Albert Lea paraeducator enjoys helping students through school program

Published 9:46 am Friday, January 27, 2017

This week is Paraeducators Week. Nearly 100 paraeducators in the Albert Lea Area Schools district provide support, behavior support, and social and physical skills to students.

For one Albert Lea special education paraeducator, the week symbolizes her effort to help students throughout the year.

Terri Wichmann assists students with emotional behavior disorder in the Options Program at Lakeview Elementary School.

“I love what I do,” Wichmann said “It’s really rewarding working with the kids and seeing their progress.”

She focuses on improving social interaction and helping students control negative emotions.

“I see more emotional growth, a lot of emotional growth.” she said.

Wichmann enjoys seeing her students grow academically and socially. She works with students in improving social interaction and helping students calm down when they are frustrated,

“Just to see them grow, see them excel,” she said. “Maybe when they first started they were really quiet and shy. To see them blossom, grow up.

“I just love these kids.”

This is Wichmann’s 12th year as a paraeducator in the district and fifth year working with students in the program.

Six children are in the program at Lakeview. The program is also offered at Southwest Middle School and Albert Lea High School.

“I really enjoy it,” Wichmann said. “I enjoy seeing the kids and building that bond with them. I feel it is really important for them to feel safe and comfortable and have that bond with them. That will help them succeed later in life.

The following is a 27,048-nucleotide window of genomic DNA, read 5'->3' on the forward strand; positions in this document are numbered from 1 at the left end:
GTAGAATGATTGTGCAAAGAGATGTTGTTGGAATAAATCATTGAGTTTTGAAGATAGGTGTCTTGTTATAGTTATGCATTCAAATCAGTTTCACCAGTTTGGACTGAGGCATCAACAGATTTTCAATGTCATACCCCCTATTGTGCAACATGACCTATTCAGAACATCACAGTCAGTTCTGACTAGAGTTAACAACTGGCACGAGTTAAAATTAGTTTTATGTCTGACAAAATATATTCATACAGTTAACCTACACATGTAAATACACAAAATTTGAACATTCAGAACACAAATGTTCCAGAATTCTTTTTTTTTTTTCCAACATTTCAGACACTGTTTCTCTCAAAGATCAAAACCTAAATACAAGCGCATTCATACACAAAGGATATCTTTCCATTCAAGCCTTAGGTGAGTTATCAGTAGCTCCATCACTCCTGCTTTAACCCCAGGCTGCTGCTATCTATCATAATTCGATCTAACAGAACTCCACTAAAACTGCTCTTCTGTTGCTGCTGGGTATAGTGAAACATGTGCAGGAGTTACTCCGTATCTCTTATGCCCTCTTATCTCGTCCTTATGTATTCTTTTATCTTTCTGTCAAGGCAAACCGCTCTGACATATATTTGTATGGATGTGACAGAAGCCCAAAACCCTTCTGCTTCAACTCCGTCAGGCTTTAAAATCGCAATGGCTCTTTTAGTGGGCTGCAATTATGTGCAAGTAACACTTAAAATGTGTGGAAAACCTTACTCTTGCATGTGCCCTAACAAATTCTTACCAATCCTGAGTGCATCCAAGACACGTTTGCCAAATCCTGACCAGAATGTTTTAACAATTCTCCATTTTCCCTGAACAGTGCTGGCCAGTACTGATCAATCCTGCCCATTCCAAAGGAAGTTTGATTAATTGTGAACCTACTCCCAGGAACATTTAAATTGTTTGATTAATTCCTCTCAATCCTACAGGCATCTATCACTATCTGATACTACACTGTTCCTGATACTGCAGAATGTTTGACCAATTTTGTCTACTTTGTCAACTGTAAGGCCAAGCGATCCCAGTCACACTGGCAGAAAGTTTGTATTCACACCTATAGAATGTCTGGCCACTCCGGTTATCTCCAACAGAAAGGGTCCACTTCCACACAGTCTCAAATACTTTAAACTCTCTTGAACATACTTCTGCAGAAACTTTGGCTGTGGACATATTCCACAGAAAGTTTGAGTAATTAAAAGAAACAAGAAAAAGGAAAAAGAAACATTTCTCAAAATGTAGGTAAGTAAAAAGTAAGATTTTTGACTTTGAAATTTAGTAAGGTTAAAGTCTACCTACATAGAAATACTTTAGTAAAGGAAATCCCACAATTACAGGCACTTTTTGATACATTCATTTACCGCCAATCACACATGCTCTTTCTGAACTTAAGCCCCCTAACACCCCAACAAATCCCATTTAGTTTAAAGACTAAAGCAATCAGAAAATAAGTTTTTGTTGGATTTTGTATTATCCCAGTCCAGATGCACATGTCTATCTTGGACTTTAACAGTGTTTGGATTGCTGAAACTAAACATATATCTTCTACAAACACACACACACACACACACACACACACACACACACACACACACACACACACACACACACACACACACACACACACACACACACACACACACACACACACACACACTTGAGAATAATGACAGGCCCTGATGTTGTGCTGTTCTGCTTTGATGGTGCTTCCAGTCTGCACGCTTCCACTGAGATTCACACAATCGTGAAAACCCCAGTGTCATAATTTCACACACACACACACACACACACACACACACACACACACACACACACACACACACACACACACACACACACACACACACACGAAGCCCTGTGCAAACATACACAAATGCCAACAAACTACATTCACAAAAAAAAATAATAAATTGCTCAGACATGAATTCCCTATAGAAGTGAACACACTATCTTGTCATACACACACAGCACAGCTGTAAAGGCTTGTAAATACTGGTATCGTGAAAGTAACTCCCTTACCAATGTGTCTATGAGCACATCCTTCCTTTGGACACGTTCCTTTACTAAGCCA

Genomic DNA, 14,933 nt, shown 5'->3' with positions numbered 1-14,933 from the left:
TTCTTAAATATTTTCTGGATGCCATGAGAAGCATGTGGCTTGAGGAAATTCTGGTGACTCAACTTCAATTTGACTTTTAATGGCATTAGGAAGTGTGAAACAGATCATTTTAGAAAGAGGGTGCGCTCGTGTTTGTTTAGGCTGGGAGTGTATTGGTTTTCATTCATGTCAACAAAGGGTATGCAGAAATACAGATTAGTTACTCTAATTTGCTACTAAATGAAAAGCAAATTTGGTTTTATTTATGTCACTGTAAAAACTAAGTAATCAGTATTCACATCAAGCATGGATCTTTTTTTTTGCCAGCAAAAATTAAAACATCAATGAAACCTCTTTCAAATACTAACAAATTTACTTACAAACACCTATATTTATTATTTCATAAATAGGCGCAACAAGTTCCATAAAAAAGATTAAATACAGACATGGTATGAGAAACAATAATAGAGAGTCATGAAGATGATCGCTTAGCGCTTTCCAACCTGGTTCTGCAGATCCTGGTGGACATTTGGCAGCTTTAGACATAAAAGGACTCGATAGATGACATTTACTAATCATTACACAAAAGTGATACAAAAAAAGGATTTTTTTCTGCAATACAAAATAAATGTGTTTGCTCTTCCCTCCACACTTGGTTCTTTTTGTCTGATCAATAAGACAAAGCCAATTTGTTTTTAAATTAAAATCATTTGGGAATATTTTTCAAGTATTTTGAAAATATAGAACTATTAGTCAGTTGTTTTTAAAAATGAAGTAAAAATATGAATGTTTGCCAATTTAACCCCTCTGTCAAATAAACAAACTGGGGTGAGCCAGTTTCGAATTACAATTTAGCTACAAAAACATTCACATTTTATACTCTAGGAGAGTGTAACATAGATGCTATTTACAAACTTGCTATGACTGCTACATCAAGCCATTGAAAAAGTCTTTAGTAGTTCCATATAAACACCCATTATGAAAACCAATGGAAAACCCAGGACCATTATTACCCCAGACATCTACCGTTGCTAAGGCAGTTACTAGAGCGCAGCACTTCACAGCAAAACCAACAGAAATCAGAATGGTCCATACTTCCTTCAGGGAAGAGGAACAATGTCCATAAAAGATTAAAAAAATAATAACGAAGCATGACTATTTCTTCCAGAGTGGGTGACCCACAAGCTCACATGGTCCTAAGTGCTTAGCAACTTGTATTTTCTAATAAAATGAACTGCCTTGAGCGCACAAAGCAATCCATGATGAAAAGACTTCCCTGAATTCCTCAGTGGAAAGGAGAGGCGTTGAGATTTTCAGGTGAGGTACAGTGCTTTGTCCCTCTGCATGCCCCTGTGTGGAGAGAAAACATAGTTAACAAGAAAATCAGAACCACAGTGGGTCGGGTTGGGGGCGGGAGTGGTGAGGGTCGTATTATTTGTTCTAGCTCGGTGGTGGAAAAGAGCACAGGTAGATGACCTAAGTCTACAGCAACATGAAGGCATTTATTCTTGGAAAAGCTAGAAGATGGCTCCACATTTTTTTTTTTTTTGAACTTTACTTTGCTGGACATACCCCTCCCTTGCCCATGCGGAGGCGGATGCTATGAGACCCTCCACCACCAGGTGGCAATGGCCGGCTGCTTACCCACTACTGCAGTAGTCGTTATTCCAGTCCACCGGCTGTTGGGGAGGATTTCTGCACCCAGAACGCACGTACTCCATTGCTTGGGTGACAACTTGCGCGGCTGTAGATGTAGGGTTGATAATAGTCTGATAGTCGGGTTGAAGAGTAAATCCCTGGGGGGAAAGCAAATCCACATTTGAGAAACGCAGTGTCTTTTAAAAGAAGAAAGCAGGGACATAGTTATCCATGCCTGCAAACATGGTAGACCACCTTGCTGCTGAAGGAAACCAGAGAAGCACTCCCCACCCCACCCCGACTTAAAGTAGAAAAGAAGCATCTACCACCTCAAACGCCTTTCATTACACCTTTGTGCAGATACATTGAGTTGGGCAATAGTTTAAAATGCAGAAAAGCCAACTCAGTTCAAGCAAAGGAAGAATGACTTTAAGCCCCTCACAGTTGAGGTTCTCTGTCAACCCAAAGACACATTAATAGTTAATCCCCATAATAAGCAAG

“I hope that they learn something and that they’re happy. That’s our goal, to make them turn out to be happy, educated kids, and that’s what my goal is for them.”

Paraeducators are usually assigned to several students and assist them with moving from one setting to another in a school building, said Albert Lea Director of Special Services Tami Alphs.

She said there other ways paraeducators assist students at the district:

• In all aspects, depending on the specific student need

• Students with special needs

• Reinforcing skills and assisting students in completing work

• Documenting student progress and charting behaviors

• Assisting with student supervision during lunch and recess, arriving and departing from school, and movement in hallways

“Paraeducators are an important asset to our district,” Alphs said.

About Sam Wilmes

Sam Wilmes covers crime, courts and government for the Albert Lea Tribune.

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